Extras include:
- Return to Siula Grande
- What happened next
- Trailer
There is also an HDi trailer at the start of the disc that gives the old speakers a pretty robust workout.

Summing up, this film is a must have and I recommend it unreservedly.
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on 16 October 2009
The description of this film might make it sound like a nicely shot adventure documentary, but it is much more than that. It's about suffering, companionship (and its limits), and the loneliness of the human condition. If that sounds too grand a claim, check out the look on Joe Simpson's face as he says, "I lost something".

The cinematography is magnificent, the ingenious camerawork used to convey Simpson's increasingly tenuous grip on reality being particularly effective. The pacing of the story is superb, the climbers shown sliding slowly into disaster, and Simpson experiencing his dark night of the soul before, little by little, flashes of hope start to appear, though punctuated until the last moment by the resurgence of despair.

The narration by the three participants is particularly moving for being so honest and understated. Joe Simpson's haunted look throughout, and the gaping pauses in his sentences as he recalls his worst moments, are deeply affecting. Unless he is an incredibly good actor, one can truly believe that his awful experience marked his transition from hard-nosed, arrogant youth to suffering member of the human race.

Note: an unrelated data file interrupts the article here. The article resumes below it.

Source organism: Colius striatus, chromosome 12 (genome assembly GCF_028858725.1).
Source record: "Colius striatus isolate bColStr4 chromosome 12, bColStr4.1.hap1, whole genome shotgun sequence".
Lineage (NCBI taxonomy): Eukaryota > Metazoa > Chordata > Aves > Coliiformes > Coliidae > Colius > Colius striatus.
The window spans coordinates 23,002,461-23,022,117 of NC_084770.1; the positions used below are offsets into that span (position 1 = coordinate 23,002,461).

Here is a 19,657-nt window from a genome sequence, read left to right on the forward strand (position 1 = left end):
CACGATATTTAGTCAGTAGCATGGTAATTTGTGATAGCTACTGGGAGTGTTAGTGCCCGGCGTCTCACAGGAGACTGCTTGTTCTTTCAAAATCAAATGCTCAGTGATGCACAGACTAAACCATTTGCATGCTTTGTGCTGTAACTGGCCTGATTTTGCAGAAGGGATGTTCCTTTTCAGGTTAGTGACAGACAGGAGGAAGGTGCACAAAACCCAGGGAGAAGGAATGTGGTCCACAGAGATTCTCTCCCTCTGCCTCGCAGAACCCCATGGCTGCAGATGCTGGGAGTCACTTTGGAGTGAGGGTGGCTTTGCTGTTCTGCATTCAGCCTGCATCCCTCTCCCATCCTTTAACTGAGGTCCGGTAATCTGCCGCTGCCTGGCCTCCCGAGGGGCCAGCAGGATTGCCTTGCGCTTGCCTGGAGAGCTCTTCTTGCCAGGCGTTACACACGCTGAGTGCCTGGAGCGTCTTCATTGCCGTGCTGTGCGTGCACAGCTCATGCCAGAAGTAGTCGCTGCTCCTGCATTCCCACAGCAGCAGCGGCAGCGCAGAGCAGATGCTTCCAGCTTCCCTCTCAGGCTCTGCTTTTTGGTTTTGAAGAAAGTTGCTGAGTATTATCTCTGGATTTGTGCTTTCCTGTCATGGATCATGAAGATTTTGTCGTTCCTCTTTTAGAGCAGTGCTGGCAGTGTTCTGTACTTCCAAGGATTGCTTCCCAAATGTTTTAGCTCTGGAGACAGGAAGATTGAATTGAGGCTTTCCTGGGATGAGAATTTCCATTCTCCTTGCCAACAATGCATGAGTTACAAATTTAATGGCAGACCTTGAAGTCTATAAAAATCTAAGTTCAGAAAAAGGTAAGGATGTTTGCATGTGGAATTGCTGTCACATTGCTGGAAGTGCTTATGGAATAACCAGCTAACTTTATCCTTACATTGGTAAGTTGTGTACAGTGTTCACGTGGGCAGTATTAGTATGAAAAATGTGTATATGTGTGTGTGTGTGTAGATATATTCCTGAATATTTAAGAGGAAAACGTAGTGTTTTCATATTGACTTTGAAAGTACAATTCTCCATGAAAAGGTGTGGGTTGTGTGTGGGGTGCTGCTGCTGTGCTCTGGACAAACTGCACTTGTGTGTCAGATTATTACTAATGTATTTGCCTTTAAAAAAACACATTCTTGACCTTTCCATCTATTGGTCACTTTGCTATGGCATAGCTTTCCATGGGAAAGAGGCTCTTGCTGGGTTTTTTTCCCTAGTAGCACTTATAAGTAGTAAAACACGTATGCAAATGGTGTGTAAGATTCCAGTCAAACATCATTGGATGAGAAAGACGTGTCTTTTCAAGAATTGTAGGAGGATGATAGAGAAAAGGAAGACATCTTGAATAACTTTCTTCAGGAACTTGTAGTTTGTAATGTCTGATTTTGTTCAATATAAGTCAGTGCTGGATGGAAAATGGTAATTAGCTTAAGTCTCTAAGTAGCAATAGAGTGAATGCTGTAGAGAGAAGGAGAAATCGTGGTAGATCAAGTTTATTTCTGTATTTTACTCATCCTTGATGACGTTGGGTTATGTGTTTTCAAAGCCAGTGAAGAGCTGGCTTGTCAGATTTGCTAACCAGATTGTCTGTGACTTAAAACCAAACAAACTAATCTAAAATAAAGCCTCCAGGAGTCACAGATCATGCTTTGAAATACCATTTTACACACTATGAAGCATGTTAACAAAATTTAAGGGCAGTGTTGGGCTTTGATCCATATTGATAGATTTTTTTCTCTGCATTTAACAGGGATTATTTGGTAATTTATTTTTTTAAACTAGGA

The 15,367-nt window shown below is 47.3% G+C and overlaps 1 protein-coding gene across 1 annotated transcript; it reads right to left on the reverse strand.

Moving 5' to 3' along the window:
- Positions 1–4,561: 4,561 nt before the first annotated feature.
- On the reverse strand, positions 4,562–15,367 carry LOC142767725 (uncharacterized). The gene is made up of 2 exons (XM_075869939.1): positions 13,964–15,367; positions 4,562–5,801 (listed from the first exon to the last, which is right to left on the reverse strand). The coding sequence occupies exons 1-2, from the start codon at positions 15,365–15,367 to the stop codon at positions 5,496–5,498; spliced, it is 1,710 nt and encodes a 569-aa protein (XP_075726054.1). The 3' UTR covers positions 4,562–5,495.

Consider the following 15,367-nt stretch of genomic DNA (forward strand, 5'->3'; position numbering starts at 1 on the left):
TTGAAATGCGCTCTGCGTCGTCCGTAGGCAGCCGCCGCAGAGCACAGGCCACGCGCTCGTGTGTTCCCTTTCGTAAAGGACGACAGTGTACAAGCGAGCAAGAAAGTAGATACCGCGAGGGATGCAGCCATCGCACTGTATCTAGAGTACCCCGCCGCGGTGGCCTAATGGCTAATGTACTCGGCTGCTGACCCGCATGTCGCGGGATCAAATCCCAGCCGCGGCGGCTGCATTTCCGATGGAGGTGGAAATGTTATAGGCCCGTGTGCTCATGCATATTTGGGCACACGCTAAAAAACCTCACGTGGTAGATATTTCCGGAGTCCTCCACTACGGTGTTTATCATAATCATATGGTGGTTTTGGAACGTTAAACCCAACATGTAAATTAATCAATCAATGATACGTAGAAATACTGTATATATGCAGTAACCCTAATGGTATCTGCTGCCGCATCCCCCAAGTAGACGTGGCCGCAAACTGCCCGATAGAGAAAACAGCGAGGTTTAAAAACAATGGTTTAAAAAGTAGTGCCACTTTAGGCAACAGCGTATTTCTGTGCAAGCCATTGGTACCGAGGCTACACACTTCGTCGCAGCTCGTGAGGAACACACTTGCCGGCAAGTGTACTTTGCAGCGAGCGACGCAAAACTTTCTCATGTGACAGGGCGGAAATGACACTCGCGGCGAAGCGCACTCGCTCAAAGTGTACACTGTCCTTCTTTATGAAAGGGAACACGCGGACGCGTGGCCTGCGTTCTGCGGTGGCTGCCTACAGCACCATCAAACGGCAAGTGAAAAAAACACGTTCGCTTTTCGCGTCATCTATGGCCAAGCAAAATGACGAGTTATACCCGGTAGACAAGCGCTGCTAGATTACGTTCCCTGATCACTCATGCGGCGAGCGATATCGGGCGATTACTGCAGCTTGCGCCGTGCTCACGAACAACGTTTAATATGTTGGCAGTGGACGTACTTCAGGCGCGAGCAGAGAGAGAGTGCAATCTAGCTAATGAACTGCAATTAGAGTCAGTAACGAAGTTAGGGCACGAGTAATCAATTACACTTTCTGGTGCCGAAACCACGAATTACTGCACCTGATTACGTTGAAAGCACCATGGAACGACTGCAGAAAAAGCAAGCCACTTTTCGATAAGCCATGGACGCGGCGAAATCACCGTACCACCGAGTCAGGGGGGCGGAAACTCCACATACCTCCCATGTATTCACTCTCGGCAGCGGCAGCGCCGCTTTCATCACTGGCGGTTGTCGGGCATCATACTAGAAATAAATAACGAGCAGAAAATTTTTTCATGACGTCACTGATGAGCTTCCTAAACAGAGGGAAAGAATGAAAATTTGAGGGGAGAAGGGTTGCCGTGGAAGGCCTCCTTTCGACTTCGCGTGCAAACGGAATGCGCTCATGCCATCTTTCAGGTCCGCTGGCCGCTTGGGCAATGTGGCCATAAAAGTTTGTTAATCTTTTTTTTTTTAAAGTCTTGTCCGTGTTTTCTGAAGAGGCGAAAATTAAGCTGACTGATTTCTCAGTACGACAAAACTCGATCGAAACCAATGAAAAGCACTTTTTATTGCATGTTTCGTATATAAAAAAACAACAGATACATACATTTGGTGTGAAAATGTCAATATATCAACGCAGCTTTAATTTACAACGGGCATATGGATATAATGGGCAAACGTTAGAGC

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on 13 April 2008
I reluctantly went to see this with a friend of mine,expecting to be bored out of my mind. After all a documentary about climbing isn't exactly my usual idea of fun. However, I was absolutely blown away. I remember coming out of the cinema and actually being speechless. This was a true story which is absolutely unbelievable. The beauty of this is that the real people are narrating the story, not actors. This is a really inspirational film for anyone, not just climbers. It really expresses the human instinct to stay alive and to not be alone. It makes you realise how through sheer willpower and determination human beings are capable of very extraordinary things. an awesome film!